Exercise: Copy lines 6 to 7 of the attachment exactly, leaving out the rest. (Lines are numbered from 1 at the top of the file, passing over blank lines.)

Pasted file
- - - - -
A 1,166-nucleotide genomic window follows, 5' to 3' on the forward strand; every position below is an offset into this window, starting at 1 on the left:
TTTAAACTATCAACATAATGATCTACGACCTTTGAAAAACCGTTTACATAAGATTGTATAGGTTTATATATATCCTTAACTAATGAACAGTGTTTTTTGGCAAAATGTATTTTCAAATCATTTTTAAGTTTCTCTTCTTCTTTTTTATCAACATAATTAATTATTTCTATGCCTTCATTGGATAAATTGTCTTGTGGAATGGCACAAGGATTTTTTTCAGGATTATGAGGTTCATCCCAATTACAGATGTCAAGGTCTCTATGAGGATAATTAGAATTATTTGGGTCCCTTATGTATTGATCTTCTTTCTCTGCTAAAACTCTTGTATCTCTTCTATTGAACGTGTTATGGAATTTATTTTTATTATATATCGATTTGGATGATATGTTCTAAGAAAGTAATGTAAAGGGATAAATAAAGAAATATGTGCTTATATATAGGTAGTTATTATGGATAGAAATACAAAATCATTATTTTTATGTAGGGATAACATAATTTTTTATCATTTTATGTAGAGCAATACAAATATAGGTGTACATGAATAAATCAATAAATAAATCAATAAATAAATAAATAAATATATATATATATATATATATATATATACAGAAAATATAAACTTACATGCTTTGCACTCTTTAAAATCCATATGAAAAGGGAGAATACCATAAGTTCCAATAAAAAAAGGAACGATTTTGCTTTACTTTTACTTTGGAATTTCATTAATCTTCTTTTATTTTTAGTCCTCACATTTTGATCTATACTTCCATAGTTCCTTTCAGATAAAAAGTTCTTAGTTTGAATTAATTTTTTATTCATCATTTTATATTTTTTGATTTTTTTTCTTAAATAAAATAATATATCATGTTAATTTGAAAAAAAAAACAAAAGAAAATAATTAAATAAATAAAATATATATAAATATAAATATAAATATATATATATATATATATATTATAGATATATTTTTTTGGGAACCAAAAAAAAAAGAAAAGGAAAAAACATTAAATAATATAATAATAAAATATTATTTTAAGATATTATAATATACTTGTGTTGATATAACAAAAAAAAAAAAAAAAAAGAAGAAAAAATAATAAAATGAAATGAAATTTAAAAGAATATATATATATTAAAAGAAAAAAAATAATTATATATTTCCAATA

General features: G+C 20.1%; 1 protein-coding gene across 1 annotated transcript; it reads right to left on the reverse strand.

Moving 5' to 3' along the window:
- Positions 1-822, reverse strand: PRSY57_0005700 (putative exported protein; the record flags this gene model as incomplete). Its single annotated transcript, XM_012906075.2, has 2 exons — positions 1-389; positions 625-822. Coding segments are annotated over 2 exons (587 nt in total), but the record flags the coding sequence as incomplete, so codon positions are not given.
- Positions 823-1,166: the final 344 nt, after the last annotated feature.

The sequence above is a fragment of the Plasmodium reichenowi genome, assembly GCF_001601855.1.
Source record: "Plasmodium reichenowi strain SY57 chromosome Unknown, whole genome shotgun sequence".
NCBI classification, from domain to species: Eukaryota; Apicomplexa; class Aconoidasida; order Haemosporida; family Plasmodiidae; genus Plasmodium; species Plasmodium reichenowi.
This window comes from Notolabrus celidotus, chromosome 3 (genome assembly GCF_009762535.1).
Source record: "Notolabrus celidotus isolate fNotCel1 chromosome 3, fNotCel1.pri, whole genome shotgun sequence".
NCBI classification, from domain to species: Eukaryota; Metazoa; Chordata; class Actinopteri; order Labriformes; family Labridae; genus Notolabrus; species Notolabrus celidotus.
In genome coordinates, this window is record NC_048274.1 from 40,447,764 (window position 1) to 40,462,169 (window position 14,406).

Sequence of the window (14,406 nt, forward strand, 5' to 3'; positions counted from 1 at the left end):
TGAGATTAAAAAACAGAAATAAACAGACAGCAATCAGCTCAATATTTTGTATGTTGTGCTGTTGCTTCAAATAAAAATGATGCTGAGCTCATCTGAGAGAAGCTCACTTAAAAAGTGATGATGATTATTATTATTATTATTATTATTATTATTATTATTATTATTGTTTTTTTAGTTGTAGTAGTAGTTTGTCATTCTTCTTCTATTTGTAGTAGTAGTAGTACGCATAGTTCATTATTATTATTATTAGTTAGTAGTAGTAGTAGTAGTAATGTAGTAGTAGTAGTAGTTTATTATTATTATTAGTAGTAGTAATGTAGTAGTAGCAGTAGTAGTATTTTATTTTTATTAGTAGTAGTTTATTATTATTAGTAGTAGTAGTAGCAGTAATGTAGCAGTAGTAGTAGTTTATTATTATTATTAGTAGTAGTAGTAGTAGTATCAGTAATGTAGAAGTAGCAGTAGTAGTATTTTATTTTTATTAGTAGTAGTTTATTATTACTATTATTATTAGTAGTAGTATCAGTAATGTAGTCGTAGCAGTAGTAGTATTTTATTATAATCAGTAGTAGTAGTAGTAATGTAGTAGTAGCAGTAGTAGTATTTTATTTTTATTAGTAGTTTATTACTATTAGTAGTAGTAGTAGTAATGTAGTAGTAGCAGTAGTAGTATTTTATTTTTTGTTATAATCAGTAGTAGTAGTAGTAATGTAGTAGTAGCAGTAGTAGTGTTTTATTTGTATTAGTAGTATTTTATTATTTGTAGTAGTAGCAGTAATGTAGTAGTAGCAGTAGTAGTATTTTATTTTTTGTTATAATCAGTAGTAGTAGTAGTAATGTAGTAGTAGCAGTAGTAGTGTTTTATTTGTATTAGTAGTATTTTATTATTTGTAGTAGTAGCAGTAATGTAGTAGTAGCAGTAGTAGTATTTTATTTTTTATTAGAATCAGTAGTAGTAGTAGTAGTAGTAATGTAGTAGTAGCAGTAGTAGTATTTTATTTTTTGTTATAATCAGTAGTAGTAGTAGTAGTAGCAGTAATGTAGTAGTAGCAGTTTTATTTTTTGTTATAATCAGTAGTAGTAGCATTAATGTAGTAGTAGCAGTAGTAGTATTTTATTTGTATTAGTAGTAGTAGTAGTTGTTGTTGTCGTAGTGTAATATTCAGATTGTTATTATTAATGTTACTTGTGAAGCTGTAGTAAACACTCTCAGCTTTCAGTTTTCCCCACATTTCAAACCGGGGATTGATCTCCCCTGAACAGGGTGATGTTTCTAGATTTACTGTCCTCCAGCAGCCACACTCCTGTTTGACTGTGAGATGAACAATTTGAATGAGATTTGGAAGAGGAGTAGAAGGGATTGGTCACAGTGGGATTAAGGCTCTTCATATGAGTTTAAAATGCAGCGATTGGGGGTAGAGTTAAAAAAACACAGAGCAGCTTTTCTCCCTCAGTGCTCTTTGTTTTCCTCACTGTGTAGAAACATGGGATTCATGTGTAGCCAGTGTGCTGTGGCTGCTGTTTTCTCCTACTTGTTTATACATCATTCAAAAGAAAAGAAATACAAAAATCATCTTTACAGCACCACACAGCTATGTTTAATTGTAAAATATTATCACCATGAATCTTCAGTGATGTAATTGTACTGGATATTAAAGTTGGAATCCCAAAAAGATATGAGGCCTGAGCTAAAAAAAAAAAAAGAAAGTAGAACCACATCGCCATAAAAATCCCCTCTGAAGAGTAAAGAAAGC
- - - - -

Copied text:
- Positions 823-1,166: the final 344 nt, after the last annotated feature.

The sequence above is a fragment of the Plasmodium reichenowi genome, assembly GCF_001601855.1.